Conservative commentator Ann Coulter says the GOP will face dire consequences if Donald TrumpDonald TrumpIran claims U.S. to lift all oil sanctions but State Department says 'nothing is agreed' Ivanka Trump, Kushner distance themselves from Trump claims on election: CNN Overnight Defense: Joint Chiefs chairman clashes with GOP on critical race theory | House bill introduced to overhaul military justice system as sexual assault reform builds momentum MORE’s presidential bid fails.

“If Trump doesn’t win, it’s over,” she told The Washington Examiner Wednesday. "I’ll be writing cookbooks and mysteries.

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“It will probably take some talk show radio hosts and a certain TV network a while to figure it out, but it’s over,” added Coulter, who supports Trump’s campaign. 

“Ask how thriving the talk radio industry is or conservative politics in California. People don’t keep going to the baseball game when you keep losing season after season.”

Coulter said the policies of Hillary ClintonHillary Diane Rodham ClintonCommunion vote puts spotlight on Hispanic Catholics Trump's biggest political obstacle is Trump The Memo: Some Democrats worry rising crime will cost them MORE, the presumptive Democratic nominee, would spell disaster for voters should she beat Trump for the White House.

“Presidential elections are won by a few million votes. If Hillary wins, we’re going to be overwhelmed with refugees, with immigrants. That’s it. It’s lights out America.”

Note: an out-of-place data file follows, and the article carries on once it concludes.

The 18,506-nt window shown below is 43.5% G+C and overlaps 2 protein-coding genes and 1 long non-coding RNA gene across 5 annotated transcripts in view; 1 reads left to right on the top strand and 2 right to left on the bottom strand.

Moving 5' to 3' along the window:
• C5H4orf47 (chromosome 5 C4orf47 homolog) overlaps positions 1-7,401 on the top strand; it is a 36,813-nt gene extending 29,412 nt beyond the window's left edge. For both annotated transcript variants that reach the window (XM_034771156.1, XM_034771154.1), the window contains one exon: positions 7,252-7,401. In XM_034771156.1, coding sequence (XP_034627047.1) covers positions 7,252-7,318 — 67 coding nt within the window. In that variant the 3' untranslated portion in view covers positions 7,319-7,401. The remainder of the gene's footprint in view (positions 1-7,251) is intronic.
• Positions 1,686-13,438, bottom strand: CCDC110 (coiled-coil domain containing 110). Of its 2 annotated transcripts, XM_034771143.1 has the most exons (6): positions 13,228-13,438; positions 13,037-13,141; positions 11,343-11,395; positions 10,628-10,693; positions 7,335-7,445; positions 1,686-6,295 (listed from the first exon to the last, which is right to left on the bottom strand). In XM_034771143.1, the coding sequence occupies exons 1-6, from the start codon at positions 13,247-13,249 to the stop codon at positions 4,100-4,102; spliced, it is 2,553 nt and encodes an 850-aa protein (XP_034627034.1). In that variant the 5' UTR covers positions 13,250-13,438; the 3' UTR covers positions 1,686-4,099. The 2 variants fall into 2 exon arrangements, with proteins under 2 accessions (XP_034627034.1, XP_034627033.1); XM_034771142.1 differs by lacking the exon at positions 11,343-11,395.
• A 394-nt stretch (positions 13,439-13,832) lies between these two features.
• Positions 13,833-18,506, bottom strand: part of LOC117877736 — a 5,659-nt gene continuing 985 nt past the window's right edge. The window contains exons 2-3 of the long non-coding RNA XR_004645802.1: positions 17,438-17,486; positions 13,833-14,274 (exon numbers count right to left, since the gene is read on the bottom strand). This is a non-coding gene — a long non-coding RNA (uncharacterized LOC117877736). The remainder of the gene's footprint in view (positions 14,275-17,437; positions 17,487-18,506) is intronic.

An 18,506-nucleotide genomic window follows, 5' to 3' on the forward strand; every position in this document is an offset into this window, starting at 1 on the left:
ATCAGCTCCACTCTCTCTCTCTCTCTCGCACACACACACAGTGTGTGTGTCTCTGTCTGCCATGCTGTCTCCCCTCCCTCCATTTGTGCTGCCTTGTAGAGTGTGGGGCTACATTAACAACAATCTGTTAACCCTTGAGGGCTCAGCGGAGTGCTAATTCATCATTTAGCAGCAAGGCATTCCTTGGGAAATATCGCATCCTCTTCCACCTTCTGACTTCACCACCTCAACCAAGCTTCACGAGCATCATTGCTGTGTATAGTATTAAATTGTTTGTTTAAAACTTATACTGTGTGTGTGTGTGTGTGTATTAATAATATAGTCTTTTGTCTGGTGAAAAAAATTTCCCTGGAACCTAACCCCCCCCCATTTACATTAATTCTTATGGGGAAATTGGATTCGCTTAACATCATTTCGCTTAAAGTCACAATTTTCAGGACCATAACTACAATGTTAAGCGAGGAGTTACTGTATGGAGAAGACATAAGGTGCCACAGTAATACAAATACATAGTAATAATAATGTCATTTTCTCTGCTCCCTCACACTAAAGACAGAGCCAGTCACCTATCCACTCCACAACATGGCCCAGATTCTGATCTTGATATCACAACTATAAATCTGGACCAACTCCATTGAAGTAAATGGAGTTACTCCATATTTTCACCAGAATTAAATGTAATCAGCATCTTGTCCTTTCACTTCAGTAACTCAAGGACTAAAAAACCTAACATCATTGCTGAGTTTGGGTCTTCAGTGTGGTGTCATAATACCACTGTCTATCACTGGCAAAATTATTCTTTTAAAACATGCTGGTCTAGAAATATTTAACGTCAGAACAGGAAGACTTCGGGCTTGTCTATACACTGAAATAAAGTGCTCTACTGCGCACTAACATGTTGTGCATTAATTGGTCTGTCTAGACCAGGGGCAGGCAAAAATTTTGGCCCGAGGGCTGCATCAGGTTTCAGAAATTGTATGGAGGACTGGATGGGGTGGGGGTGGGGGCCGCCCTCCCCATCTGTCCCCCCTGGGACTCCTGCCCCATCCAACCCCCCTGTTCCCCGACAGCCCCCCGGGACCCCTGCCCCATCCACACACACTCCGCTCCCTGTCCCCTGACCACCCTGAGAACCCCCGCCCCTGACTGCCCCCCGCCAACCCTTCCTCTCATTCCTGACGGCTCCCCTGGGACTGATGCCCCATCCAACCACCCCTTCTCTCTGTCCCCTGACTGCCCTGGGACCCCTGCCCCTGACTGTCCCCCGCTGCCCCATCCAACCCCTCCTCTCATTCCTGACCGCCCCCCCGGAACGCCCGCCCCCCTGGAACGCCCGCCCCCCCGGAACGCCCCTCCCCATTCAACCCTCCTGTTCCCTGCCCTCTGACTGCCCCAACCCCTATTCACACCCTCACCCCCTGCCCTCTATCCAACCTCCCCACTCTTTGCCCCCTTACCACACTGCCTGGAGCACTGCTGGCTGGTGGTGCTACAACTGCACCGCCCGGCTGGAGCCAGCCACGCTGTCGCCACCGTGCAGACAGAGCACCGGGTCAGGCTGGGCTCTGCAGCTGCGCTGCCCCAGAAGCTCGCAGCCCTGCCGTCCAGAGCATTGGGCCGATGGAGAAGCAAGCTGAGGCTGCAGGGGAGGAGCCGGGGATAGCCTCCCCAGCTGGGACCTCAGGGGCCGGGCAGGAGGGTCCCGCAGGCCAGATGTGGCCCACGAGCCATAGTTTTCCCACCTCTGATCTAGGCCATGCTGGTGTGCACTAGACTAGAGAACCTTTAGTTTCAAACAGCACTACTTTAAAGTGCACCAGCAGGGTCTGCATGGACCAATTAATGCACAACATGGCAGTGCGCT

Coulter added she would no longer criticize Trump for selecting Gov. Mike PenceMichael (Mike) Richard PenceOn The Money: Biden to fire FHFA director after Supreme Court removes restriction | Yellen pleads with Congress to raise debt ceiling Biden to fire FHFA director after Supreme Court removes restriction If you care about the US, root for China to score a win in space MORE (R-Ind.) as his running mate.

“I’m not talking about it now that they’ve walked down the aisle together. You can only attack during the engagement period. Just keep in mind, Ann warned you.”

Coulter said last week that Trump’s selection of Pence for his ticket was the real estate tycoon’s “first mistake.”

The Republican Party on Tuesday formally nominated Trump for the presidency during its national convention in Cleveland.

Pence has a prime-time address Wednesday night. His speech is intended to unify Republicans around Trump’s campaign.

Clinton, meanwhile, is expected to become the Democratic standard-bearer during her party’s convention in Philadelphia next week.